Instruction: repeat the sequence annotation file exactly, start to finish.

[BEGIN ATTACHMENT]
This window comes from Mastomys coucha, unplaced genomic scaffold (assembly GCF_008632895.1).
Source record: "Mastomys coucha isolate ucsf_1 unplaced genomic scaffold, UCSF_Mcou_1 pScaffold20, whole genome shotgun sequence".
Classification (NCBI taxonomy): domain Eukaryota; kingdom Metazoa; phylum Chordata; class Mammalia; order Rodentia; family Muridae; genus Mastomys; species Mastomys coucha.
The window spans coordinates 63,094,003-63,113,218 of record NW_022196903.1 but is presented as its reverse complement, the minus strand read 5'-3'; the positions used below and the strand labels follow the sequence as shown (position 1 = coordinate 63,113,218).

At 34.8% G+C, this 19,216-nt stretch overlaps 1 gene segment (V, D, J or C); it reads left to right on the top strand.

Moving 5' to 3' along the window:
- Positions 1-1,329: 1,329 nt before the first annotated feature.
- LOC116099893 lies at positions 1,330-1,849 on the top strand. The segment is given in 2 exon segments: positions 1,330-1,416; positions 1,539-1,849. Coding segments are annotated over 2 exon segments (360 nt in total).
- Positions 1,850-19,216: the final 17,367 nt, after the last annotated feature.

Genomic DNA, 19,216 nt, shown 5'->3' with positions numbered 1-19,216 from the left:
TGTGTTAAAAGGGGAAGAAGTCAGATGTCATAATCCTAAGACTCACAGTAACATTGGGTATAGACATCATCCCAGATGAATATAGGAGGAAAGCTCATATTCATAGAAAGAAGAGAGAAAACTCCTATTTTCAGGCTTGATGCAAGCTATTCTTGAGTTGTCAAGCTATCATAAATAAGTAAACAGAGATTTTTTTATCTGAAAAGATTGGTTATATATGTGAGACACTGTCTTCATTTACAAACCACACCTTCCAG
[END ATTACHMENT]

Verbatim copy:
This window comes from Mastomys coucha, unplaced genomic scaffold (assembly GCF_008632895.1).
Source record: "Mastomys coucha isolate ucsf_1 unplaced genomic scaffold, UCSF_Mcou_1 pScaffold20, whole genome shotgun sequence".
Classification (NCBI taxonomy): domain Eukaryota; kingdom Metazoa; phylum Chordata; class Mammalia; order Rodentia; family Muridae; genus Mastomys; species Mastomys coucha.
The window spans coordinates 63,094,003-63,113,218 of record NW_022196903.1 but is presented as its reverse complement, the minus strand read 5'-3'; the positions used below and the strand labels follow the sequence as shown (position 1 = coordinate 63,113,218).

At 34.8% G+C, this 19,216-nt stretch overlaps 1 gene segment (V, D, J or C); it reads left to right on the top strand.

Moving 5' to 3' along the window:
- Positions 1-1,329: 1,329 nt before the first annotated feature.
- LOC116099893 lies at positions 1,330-1,849 on the top strand. The segment is given in 2 exon segments: positions 1,330-1,416; positions 1,539-1,849. Coding segments are annotated over 2 exon segments (360 nt in total).
- Positions 1,850-19,216: the final 17,367 nt, after the last annotated feature.

Genomic DNA, 19,216 nt, shown 5'->3' with positions numbered 1-19,216 from the left:
TGTGTTAAAAGGGGAAGAAGTCAGATGTCATAATCCTAAGACTCACAGTAACATTGGGTATAGACATCATCCCAGATGAATATAGGAGGAAAGCTCATATTCATAGAAAGAAGAGAGAAAACTCCTATTTTCAGGCTTGATGCAAGCTATTCTTGAGTTGTCAAGCTATCATAAATAAGTAAACAGAGATTTTTTTATCTGAAAAGATTGGTTATATATGTGAGACACTGTCTTCATTTACAAACCACACCTTCCAG